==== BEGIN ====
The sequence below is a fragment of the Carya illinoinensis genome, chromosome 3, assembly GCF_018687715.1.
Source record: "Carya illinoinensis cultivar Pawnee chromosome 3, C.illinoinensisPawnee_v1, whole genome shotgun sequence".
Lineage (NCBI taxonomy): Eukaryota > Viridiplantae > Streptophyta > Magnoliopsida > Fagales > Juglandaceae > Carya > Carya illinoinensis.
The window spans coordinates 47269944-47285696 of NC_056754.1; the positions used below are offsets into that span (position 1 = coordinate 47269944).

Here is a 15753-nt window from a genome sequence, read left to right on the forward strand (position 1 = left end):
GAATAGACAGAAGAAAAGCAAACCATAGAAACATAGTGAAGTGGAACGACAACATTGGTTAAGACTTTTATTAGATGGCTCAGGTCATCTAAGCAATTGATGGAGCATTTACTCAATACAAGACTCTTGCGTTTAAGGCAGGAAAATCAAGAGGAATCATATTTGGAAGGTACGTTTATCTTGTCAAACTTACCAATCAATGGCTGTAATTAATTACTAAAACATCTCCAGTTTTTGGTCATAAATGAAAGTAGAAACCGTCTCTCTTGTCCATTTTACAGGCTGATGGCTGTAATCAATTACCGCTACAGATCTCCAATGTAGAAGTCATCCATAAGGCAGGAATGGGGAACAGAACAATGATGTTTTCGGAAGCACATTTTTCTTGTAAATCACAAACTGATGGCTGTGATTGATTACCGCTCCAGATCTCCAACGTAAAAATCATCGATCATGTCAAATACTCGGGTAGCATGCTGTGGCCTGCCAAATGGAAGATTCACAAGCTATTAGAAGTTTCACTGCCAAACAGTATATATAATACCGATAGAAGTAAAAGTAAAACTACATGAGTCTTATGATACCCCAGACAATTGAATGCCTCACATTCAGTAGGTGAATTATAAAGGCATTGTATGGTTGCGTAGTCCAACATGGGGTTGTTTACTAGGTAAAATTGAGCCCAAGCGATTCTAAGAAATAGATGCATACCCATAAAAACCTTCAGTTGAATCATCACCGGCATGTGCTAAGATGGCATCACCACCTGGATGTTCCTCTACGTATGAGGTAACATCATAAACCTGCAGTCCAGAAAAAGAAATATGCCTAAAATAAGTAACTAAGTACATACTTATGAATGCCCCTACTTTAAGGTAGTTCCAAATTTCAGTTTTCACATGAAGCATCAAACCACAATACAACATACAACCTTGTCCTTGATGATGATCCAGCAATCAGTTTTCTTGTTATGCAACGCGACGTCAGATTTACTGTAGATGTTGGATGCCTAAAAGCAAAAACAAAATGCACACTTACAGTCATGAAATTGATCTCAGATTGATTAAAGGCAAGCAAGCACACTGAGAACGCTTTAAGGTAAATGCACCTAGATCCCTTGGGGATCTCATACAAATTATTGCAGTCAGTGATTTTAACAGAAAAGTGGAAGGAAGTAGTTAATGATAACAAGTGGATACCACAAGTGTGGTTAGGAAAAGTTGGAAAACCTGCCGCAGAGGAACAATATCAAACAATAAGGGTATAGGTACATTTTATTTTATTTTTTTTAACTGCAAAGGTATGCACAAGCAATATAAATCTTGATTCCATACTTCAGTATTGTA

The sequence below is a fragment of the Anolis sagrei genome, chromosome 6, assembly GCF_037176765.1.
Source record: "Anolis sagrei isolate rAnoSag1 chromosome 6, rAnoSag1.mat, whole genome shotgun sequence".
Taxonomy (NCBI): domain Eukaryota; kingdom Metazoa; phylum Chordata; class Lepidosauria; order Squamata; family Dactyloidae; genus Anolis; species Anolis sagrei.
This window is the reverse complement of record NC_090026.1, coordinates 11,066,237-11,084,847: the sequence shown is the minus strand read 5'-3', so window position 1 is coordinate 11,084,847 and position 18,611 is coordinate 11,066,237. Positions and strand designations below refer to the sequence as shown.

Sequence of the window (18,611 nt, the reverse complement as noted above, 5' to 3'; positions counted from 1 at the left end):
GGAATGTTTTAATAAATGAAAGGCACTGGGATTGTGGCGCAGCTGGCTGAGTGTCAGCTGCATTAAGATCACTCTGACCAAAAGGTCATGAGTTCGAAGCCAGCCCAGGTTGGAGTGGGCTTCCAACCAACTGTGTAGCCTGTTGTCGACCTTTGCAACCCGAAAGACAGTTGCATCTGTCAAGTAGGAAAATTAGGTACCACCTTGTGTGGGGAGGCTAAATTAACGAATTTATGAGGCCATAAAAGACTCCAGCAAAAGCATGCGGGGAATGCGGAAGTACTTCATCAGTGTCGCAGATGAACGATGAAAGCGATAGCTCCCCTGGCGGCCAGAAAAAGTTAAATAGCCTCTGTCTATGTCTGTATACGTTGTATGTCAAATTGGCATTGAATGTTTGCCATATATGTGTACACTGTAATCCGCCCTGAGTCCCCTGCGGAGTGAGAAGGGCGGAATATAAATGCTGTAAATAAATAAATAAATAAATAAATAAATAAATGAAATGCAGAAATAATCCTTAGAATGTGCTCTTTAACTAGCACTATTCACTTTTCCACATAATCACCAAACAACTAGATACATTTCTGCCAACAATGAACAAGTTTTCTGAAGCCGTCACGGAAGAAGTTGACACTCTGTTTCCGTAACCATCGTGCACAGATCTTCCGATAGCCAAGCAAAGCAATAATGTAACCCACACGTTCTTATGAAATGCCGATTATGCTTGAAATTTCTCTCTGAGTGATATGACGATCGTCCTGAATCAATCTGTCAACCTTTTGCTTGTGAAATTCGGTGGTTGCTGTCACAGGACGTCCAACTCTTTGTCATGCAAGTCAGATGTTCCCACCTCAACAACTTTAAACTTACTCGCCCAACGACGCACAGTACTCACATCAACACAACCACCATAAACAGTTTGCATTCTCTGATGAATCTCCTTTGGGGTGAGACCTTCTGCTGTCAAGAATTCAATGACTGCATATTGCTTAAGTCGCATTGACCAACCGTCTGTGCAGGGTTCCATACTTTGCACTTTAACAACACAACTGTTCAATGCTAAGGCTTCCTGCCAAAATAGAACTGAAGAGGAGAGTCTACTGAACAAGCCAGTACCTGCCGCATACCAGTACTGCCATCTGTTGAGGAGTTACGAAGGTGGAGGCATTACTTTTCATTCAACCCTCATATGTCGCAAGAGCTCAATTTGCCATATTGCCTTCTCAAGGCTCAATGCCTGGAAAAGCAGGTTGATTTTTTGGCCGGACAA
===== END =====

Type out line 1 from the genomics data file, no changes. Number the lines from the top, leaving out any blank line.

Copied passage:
The sequence below is a fragment of the Carya illinoinensis genome, chromosome 3, assembly GCF_018687715.1.